9. F**king wasps: The life of sex researcher Alfred Charles Kinsey is explored in this daring, inventive and intense piece written/directed by Steve Morgan Haskell. Kinsey was not only America’s first Eagle Scout, but the author of the controversial, groundbreaking Kinsey Report. The strong ensemble, led by Terry Tocantins as Kinsey, sucks you into a world covering 60- year period. Oh and the "wasps" in the title … a reference to the 20 years he spent studying the Gall Wasps. You gotta see this. But leave the kids at home. (Thursdays, Fridays & Saturdays thru Nov. 8th, 8:00 pm. Theatre of Note 1517 N. Cahuenga Blvd. Reservations: (323) 856-8611) (Jill Kushner)

10. Random Encounters: There you are at the bookstore. Or the dry cleaner. Or the health food grocery, trying to choke down your coffee and wake up. And there they are. Someone you adore. Never see. Never even think to call in the mad rush rush of your life, the tide carrying you along without even inhaling hardly. Know it's a gift from the cosmos and enjoy it... (HG)

QUOTE OF THE WEEK
Gwyneth Paltrow
has three things: stunning good looks, an Oscar for her acting career and a tendency to hook up with Hollywood’s hottest bachelors. Because she is now starring in Sylvia, which opens Friday in New York and Los Angeles, Gwynnie sat down for an interview with Primetime Thursday to dish about romancing Ben Affleck, currently hot-and-heavy with J.Lo, and Brad Pitt, who is happily married to Jennifer Aniston.

"Ben makes life tough for himself," Gwyneth said. "He’s got a lot of complication … I hope he, you know, sorts himself out."

Of her relationship with Brad, she said, "I made a big mess out of it ... I’m so lucky that I spent time with Brad, somebody who was such a good person, especially when I was such a mess."

Luckily Gwyneth is deeply in love with current flame, Coldplay’s Chris Martin, or else that would sound like she wanted Brad back. (Valerie Nome)

NEW YORK MINUTE
On Friday, Anthrax plays Old Bridge, N.J.’s Birch Hill Nite Club (Rt. 9 South between Texas Rd. and Rt. 520), Bela Fleck & the Flecktones hits Beacon Theatre (2124 Broadway) and Aaron Neville strikes up the band at Birdland. Press replay on Aaron Neville for Saturday. Also on date night, Evan Dando lights up Bowery Ballroom (6 Delancy St.),

Rusted Root’s Michael Glabicki plays Crossroads in Garwood, N.J., Pretty Girls Make Graves strut their stuff at Maxwell’s (1039 Washington St.) in Hoboken, N.J., and Dionne Warwick turns it out at Union County Arts Center in Rahway, N.J. On Sunday, Dionne jumps to Lehman Center in the Bronx, and MXPX take the stage at Birch Hill Nite Club. (VN)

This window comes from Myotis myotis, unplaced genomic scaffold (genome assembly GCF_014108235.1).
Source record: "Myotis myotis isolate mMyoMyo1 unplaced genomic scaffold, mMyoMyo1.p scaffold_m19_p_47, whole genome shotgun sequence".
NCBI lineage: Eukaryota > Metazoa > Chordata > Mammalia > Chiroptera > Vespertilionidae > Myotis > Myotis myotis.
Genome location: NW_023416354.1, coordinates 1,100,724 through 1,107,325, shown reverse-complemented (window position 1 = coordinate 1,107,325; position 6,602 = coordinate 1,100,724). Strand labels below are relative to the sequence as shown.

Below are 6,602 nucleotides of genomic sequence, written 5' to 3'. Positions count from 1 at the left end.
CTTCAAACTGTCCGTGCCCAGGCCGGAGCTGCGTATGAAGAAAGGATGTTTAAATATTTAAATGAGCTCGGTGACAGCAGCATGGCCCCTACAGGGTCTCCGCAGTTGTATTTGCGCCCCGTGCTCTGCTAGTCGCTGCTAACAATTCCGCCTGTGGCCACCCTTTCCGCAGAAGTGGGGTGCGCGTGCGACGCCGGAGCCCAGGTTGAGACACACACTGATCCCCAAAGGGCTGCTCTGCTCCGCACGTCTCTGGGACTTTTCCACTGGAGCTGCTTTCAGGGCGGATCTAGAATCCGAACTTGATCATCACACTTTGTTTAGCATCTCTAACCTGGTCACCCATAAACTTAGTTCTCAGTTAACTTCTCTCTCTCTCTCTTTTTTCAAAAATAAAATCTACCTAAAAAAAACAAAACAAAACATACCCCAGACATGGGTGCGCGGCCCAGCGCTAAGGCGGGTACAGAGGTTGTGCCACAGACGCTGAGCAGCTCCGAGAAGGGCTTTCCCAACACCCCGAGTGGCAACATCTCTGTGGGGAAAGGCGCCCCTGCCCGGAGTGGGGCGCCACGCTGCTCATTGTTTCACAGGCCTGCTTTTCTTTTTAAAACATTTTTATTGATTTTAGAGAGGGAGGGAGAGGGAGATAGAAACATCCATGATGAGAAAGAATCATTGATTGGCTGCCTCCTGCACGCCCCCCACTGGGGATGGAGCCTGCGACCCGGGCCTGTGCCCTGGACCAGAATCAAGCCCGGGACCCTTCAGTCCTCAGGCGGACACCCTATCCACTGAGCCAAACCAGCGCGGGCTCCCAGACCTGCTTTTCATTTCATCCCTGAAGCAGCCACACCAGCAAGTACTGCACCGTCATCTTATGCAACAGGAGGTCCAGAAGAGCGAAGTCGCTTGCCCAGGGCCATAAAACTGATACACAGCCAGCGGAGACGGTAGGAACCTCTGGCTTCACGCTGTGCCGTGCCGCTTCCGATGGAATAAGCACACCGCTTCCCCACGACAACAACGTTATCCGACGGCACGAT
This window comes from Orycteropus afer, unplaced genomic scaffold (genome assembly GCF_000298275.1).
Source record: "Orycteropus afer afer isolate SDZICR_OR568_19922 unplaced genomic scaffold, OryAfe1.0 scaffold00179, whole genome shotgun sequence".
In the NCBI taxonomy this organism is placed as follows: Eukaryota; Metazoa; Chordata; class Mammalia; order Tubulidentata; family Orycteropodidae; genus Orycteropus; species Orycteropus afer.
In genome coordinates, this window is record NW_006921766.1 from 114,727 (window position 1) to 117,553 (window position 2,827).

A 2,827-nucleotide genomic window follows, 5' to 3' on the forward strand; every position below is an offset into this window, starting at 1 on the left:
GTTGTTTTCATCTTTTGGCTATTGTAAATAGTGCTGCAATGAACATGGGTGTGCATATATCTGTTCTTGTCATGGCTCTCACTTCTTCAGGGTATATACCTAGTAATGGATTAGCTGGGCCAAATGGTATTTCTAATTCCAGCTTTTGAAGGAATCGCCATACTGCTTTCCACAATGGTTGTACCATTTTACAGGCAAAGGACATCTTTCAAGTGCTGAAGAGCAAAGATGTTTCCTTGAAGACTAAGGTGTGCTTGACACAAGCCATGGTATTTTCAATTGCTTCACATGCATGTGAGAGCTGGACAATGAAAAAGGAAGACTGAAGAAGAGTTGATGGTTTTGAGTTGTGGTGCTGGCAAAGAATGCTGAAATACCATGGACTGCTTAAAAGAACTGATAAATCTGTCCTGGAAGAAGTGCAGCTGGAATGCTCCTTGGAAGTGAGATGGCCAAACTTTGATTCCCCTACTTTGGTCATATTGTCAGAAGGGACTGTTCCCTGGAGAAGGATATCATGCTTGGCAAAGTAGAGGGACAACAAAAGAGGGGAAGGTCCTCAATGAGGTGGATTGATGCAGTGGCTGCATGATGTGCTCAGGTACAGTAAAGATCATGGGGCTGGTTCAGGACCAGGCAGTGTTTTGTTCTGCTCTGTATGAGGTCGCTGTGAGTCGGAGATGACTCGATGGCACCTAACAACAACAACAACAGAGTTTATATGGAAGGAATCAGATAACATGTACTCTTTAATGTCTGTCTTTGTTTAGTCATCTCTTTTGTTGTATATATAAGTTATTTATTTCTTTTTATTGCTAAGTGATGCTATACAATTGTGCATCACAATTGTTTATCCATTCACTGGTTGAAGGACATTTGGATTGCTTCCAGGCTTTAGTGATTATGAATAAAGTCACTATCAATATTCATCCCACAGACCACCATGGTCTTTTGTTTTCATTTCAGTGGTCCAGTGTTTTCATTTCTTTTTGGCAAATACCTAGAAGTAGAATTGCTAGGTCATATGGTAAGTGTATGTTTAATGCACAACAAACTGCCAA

TRAKIN’S PICKS TO FLICK
Runaway Jury (20th Century Fox)
Premise: John Grisham
novel set in New Orleans about a mysterious man who gets himself on the jury of a landmark case against a gun manufacturer in an attempt to influence the other jury members to vote a certain way. Meanwhile his girlfriend tries to swindle the attorneys to pay millions of dollars to have the jury return a verdict friendly to their clients. The case involves the widow of a man killed in an office shooting suing the gun manufacturer of the weapon that was used, under the claim that they knew the store that sold it was not obeying the laws about firearm sales.
Stars:
John Cusack, Gene Hackman, Dustin Hoffman, Rachel Weisz, Nora Dunn, Jennifer Beals, Luis Guzman, Orlando Jones, Dylan McDermott, Jeremy Piven.
Director:
Gary Fleder (Things to Do In Denver When You’re Dead, Don’t Say a Word, Kiss the Girls) from a screenplay by Charles Koppelman’s son Brian and David Levien, the team behind Rounders and Knockaround Guys).
Thumbs Up:
It’s a fantastic cast, that’s for sure.
Thumbs Down:
There hasn’t really been a good movie made from a Grisham book since The Firm, and this one looks a little by the numbers.
Soundtrack: Varese Sarabande album
includes score by Christopher Young (Sweet November, The Shipping News).
Website:
www.runawayjurymovie.com gives you the whole package in just as slick a way—trailer, production notes, plot synopsis, etc.

The Texas Chainsaw Massacre (New Line Cinema)
Premise:
Remake of Tobe Hooper’s ’74 classic based on the true story of Plainfield, WI, resident Ed Gein, whose cannibalistic and graverobbing behavior also inspired such films as Psycho and the Hannibal Lechter books. There were three sequels, the last ‘94’s The Return of the Texas Chainsaw Massacre with Renee Zellweger and Matthew McConaughey.
Stars:
Jessica Biel, Six Feet Under’s Eric Balfour, Full Metal Jacket’s crazed Sergeant R. Lee Ermey and John Laroquette reprising his ’74 role s the narrator.
Director:
Music video auteur Marcus Nispel making his feature bow, with Michael Bay (Pearl Harbor) slumming as producer.